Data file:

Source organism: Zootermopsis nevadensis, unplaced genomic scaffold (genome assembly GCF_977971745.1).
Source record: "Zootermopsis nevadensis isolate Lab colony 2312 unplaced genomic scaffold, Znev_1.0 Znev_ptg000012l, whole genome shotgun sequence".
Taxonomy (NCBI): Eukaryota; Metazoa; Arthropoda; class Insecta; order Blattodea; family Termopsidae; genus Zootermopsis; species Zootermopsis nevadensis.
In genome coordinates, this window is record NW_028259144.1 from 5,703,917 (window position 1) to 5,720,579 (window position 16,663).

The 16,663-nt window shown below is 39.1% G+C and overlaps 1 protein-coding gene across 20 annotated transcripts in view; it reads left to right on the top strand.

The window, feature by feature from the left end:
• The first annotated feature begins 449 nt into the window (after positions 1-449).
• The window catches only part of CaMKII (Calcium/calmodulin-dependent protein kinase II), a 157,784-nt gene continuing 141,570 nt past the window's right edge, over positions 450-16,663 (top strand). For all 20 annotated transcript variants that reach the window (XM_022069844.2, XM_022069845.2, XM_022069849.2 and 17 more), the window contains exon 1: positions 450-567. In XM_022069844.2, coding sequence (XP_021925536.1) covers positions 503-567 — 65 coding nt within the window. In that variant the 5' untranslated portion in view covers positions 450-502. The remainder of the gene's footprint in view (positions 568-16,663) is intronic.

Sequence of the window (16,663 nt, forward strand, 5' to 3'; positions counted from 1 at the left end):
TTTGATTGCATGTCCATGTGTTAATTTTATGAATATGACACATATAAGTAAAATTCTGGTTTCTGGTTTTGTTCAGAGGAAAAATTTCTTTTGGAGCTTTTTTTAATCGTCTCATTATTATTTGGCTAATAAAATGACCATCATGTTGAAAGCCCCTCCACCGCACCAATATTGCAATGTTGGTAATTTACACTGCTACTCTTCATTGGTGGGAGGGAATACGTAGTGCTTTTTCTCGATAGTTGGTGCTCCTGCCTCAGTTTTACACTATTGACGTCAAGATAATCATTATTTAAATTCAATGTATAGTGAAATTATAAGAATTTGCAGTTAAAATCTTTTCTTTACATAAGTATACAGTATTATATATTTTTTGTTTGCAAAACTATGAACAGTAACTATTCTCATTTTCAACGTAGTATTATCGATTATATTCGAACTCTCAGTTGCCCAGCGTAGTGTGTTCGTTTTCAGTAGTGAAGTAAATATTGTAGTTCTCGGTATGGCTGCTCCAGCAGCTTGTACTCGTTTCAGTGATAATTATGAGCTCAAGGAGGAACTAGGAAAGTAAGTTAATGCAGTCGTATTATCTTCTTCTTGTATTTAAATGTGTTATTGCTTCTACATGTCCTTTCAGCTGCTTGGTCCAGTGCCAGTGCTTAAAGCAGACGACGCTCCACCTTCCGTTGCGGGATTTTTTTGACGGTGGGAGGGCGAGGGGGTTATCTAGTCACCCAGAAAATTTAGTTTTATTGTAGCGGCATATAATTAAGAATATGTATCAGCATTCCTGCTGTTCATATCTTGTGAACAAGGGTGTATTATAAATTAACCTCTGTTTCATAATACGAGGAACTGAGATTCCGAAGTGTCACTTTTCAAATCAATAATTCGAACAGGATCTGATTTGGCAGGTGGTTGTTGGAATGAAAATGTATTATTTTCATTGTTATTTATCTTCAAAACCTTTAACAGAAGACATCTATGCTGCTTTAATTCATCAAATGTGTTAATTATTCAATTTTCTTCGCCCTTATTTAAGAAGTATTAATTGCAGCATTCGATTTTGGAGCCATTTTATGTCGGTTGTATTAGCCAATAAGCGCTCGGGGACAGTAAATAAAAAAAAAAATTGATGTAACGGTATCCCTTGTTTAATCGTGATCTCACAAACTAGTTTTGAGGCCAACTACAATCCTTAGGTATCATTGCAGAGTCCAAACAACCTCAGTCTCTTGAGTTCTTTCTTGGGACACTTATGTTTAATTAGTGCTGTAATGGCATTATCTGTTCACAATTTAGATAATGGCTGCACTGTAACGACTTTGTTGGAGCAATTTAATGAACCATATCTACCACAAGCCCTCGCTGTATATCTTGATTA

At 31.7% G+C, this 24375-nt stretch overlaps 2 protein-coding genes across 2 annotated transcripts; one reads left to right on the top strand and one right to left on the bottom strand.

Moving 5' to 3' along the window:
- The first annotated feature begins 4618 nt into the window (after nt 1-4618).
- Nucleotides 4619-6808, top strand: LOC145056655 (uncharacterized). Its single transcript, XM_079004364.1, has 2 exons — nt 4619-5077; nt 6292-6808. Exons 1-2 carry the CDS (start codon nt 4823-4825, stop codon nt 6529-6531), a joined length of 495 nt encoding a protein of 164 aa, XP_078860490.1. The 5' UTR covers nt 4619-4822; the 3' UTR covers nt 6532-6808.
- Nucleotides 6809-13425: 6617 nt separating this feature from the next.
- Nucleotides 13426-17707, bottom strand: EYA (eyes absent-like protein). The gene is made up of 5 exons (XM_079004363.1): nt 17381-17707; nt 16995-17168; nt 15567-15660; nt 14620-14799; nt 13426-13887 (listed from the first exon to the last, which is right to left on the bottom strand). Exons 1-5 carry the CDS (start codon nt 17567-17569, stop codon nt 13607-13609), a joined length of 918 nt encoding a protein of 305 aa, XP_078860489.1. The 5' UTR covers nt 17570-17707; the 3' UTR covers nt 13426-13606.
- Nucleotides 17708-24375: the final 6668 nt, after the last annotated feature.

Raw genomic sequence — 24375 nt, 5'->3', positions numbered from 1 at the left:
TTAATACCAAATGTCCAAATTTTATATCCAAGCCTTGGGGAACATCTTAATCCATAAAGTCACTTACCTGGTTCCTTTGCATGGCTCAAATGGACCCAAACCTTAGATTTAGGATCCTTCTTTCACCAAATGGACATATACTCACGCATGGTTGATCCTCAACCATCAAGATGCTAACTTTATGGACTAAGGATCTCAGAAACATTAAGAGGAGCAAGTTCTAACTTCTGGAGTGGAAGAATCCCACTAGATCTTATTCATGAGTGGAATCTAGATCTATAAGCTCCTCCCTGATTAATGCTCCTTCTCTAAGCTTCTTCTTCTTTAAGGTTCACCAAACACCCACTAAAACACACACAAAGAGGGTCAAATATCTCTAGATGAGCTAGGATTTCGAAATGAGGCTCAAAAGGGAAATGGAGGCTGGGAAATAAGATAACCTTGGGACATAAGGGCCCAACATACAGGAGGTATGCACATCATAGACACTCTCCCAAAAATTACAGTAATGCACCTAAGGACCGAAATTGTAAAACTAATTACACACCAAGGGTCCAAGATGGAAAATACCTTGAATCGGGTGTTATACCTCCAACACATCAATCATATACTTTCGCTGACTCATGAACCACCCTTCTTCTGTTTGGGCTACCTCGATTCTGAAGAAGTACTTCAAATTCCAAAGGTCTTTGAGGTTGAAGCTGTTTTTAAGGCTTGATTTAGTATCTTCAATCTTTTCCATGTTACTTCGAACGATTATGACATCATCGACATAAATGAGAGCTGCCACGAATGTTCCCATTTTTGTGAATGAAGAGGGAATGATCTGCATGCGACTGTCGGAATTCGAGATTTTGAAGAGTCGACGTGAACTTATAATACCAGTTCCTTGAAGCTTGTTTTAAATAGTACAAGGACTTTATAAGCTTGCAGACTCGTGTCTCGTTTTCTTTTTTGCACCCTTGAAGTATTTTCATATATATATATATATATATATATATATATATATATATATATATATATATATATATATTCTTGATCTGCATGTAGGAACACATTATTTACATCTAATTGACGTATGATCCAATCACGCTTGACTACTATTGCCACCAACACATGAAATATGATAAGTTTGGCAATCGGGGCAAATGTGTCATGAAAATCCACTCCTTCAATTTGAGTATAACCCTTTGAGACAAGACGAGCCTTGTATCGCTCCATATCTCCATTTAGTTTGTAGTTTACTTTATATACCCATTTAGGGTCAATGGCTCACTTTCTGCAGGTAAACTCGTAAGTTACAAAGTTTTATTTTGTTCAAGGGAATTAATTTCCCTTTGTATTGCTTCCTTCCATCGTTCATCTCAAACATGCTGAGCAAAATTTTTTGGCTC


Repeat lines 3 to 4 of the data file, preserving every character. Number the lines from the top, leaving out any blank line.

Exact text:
Taxonomy (NCBI): Eukaryota; Metazoa; Arthropoda; class Insecta; order Blattodea; family Termopsidae; genus Zootermopsis; species Zootermopsis nevadensis.
In genome coordinates, this window is record NW_028259144.1 from 5,703,917 (window position 1) to 5,720,579 (window position 16,663).